More now on the issue of the Republican strategy of opposing Obama's initiatives full-out, including the use of filibusters in the Senate over everything.
I agree with Kevin Drum that this is "something new under the sun." Well, at least it was new in 1993-1994, when the GOP used a more modest version of the strategy to attempt to derail Bill Clinton's presidency.
So, why is it back, and this time even more intense? (The number of filibusters is way up, especially against both judicial and executive branch nominees, but also against legislation). I think there are two basic reasons:
1. Republicans believe it worked in 1993-1994. Remember that politicians and political operatives don't, generally, think statistically -- they're more likely to just assume causal relationships between anything that happened in Time 1 and whatever happened in Time 2. Since Republicans perceive 1993-1994 as a triumph for them, they were extremely likely to emulate whatever they remember happening in those years...really, I wouldn't be surprised to find out that they're wearing the same color socks. That means we're going to get a new version of the Contract with America next year (even though the 1994 version had pretty much nothing to do with the results of the 1994 elections), and it means taking Bob Dole's filibuster-basd rejectionist strategy up three or four notches.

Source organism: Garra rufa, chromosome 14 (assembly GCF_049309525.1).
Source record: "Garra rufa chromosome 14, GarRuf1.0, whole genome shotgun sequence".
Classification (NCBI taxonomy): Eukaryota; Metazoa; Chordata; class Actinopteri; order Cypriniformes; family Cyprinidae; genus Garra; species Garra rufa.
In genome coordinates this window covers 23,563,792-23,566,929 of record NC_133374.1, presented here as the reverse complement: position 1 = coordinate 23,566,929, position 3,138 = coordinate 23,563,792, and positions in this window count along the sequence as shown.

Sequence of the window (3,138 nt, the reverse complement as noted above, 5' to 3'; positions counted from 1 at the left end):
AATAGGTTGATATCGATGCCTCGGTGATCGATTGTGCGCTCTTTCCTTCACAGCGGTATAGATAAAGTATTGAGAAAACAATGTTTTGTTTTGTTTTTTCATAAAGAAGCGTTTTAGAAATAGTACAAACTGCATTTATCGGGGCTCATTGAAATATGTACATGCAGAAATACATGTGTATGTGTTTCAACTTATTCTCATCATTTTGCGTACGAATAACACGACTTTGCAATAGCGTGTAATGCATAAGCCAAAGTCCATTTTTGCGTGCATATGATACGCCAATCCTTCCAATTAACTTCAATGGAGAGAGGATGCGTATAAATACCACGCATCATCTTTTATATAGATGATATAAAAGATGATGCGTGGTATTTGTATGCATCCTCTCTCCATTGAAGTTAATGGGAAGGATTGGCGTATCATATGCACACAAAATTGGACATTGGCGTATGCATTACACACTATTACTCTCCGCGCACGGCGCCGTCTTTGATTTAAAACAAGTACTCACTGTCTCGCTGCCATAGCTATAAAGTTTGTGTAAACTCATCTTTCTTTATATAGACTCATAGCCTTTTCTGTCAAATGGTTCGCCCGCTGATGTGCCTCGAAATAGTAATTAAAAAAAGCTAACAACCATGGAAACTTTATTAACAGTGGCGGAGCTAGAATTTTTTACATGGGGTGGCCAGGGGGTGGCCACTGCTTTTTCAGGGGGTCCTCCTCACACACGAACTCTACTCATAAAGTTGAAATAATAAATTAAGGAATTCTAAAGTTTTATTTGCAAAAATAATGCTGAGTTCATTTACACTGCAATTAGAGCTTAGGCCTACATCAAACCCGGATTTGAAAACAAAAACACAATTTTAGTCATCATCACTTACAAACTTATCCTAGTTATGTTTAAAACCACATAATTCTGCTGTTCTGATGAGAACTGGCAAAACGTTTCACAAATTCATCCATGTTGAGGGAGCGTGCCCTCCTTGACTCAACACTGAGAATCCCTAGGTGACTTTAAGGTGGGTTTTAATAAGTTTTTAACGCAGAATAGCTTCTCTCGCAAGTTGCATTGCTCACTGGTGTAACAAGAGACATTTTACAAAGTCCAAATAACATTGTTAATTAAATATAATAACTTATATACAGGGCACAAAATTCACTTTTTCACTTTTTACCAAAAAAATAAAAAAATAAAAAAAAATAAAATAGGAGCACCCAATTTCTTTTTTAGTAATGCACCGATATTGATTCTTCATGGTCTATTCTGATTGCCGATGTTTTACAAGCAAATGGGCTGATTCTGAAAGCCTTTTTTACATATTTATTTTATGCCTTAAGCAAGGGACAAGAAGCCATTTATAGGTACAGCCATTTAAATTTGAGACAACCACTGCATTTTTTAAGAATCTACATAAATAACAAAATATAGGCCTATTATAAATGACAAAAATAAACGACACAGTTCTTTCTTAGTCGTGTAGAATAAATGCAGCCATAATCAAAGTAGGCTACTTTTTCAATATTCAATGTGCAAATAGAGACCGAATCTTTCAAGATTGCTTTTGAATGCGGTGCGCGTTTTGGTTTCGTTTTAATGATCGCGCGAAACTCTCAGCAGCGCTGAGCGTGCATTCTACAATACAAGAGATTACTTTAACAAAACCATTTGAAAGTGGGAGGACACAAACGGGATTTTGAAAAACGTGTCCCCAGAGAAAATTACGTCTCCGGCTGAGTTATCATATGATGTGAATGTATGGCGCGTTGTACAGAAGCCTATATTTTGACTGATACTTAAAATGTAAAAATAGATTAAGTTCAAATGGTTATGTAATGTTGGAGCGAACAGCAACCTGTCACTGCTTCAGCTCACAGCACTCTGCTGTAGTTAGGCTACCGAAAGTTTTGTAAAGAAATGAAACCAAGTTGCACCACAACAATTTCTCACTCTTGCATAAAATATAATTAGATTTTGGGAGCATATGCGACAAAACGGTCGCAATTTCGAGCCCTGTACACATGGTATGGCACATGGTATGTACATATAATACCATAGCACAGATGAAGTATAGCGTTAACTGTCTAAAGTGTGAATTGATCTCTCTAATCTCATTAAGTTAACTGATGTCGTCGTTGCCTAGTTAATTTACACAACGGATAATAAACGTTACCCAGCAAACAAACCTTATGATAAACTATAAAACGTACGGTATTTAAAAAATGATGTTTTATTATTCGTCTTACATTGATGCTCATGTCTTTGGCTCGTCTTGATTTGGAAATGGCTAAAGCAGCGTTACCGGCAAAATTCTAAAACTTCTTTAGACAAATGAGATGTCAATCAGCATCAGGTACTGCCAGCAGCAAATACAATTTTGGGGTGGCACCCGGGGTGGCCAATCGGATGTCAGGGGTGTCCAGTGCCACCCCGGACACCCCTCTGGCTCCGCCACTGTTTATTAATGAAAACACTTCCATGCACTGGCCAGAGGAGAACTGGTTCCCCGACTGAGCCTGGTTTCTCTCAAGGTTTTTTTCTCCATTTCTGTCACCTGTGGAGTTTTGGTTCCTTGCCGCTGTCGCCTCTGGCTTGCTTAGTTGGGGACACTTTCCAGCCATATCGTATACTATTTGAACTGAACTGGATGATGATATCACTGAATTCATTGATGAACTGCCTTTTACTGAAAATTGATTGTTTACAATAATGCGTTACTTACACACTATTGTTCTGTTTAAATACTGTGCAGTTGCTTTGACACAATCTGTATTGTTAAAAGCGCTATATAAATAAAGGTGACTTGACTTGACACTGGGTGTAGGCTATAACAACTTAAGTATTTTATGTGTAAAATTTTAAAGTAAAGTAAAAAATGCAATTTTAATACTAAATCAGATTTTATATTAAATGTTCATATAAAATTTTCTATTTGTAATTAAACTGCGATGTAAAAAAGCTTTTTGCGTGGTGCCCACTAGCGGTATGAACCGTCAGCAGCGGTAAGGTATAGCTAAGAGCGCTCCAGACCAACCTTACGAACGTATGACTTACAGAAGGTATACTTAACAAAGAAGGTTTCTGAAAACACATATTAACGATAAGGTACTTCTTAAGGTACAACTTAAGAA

2. The other side of it is different than the 1993 situation, but it pushes in the same direction. I suspect that if the GOP had 45 or 47 Senators that they might try to use their votes for bargaining. I think they would filibuster health care in any event (if the Dems had only 55 Senators, then they would have gone the reconciliation route from the beginning, but probably jettisoned lots of things they wanted, including the public option, long ago). With only 40, the Repubicans are pretty free to misbehave as much as they want, because there's no way that Washingtonians are going to blame things on a party that has a minority in the House, only 40 Senators, and has lost the White House. The Broders of the world will blame Obama if he gets "only" 59 of 60 Democrats (all the Dems but the increasingly right-leaning Lieberman, in other words); they aren't going to blame things on Republican obstructionism. Moreover, because the Democrats can do things without the Republicans, they are going to try to do that. Yes, Obama has made what I consider sincere attempts to include Republicans, but the incentives all run the other way.
Of course, there remains the question of whether rejectionism is a good strategy for the GOP, but I'll look at that later.